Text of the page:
Bowling's Big Miss

Bowling’s Big Miss Hank Boomershine, USBC Gold Coach, V.P. of Sales and Marketing, Storm
As players and coaches we continue to worry so much about hitting our target with the same speed, angle and rev rate, but we are missing the one last variable that could affect the shot the most. The laydown or release point is so crucial.

Throughout the history of bowling we have seen several advances throughout the sport. The focus seems to always fall on bowling balls and lane conditions. In the last 20 years we have seen great advancements in coaching and the tools used to teach the physical game. These days we can take a video with our wireless device and upload it to several different video analysis platforms and analyze our entire physical game. In some training facilities we have the luxury of radar or sonar tracking systems (C.A.T.S. – computer aided tracking system) to analyze the path of the ball as it travels down the lane. On the manufacturing side we use these to develop the right ball motion for new products and also to understand ball motion through the use of various ball layouts.

The system is also used by coaches to analyze their student’s ball speed, rev rate, launch angle, accuracy to various points throughout the lane and entry angle to the pocket. The data allows us to work with these players on any inconsistencies we find. One variable we see that changes the most for the average player is their breakpoint. We find that they are pretty consistent to their target and that their speed and rev rate along with their launch angle is consistent but we find a large variable at the breakpoint. This translates into shots that miss the head pin to the right or can even go through the head pin for a high pocket shot due to the vast differences in the breakpoint. This confuses the player as well as the coach because all the data says that player hit their target and their speed and rev rate did not vary to that much of an extreme, but they had several different points at which the ball hit the pocket. The one variable that the system cannot analyze is the laydown of the ball off the player’s hand. This is one of the biggest missed things in the sport.

The system analyzes the ball as it travels through a laser or sonar beam. Most of these systems place the first sonar or laser beam at 10 feet. Most players lay the ball down prior to that distance, but even at that the system cannot analyze where it was laid down on the lane. At this point in technology, it is almost impossible to measure the distance from the foul line in which the player lays the ball down on the lane. We have done some testing at Storm to analyze the impact mark of the ball after each shot and measure the distance from the foul line and then cross reference the data with C.A.T.S. . Unfortunately this is very difficult to do and takes a lot of time to do. The data does show us that the point at which the ball impacts the lane is in direct relation to the breakpoint down the lane. We had testers that laid the ball down on the lane and had a pocket strike. We took all the data and then had the player delay the lay down point of the ball and have it travel across the same target down the lane and yet it missed the pocket to the right. We then had the player get the ball down on the lane sooner than the original shot and the ball went high pocket or through the head pin.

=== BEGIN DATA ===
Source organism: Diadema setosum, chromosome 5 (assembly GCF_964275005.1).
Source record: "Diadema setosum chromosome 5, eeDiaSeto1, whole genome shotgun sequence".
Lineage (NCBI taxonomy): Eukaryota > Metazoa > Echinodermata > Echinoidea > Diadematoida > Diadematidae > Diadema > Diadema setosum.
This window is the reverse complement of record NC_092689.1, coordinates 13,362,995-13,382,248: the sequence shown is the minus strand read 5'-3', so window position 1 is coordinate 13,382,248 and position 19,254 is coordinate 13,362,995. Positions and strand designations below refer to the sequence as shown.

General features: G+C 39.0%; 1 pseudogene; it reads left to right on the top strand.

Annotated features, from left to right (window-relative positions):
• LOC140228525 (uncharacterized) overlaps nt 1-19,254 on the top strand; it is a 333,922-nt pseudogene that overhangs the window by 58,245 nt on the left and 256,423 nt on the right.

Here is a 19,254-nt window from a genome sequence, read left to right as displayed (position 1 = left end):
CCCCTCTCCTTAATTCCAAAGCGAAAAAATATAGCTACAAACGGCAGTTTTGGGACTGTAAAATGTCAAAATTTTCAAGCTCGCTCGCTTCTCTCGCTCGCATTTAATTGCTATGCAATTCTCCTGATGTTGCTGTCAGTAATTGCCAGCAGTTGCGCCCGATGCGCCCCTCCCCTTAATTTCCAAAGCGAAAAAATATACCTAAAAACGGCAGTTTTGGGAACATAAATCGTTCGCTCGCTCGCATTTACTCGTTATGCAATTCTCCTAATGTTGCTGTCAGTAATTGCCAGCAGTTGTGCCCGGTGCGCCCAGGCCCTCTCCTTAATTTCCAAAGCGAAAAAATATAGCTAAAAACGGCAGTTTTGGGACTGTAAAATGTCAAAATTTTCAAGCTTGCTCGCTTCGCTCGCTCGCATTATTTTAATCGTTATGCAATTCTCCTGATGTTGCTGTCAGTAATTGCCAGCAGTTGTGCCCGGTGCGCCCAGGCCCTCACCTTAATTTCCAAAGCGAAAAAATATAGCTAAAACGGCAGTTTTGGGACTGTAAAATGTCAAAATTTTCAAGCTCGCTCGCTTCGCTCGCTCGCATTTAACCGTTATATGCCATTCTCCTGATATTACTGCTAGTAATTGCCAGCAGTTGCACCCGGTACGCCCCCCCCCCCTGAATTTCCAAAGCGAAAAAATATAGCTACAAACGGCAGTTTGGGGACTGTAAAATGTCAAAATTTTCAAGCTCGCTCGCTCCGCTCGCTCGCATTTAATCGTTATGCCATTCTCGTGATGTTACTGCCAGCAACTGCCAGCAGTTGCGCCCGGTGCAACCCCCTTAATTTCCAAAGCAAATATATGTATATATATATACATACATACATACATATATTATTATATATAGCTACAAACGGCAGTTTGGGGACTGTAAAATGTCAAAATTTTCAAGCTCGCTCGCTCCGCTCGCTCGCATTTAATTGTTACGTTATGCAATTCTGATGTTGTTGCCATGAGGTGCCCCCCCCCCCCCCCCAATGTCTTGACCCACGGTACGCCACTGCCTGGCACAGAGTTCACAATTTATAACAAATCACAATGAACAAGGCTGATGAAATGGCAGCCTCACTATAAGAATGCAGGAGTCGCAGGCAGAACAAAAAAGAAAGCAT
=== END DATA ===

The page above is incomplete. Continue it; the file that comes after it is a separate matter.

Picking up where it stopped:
As players and coaches we continue to worry so much about hitting our target with the same speed, angle and rev rate, but we are missing the one last variable that could affect the shot the most. The laydown or release point is so crucial. Today’s oil patterns that have so much more volume in the front of the lane and if you loft it out on the lane a little more the ball can skid an extra couple of feet down the lane and even though it crossed your intended target, it misses the head pin to the right. We have analyzed many of the greatest professionals and amateurs in the world and have found out that they vary their laydown the least. Most average players can vary their laydown up to 20 percent. It is one of the most missed variables in the sport today.

Over the past several years we continue to work with players on this variable. We make them aware of the issue and work to correct it. Unfortunately we still have no devices in which to measure it except marking the point of impact on the lane of the ball. We then work with the player to stay consistent with that lay down point. Other variables that can affect this laydown point are: bad fit, improper spine angle (too much or not enough), inconsistent flexion of the knee at release. We work hard to get the player’s core consistent and also to have the proper fit. We then work on creating the proper release point of the thumb in relation to the ankle. This sets the stage or platform for the player to achieve a more consistent laydown of the bowling ball.

I would urge you to pay attention more closely to your player’s laydown point. It could mean the difference between that crucial strike or the big miss.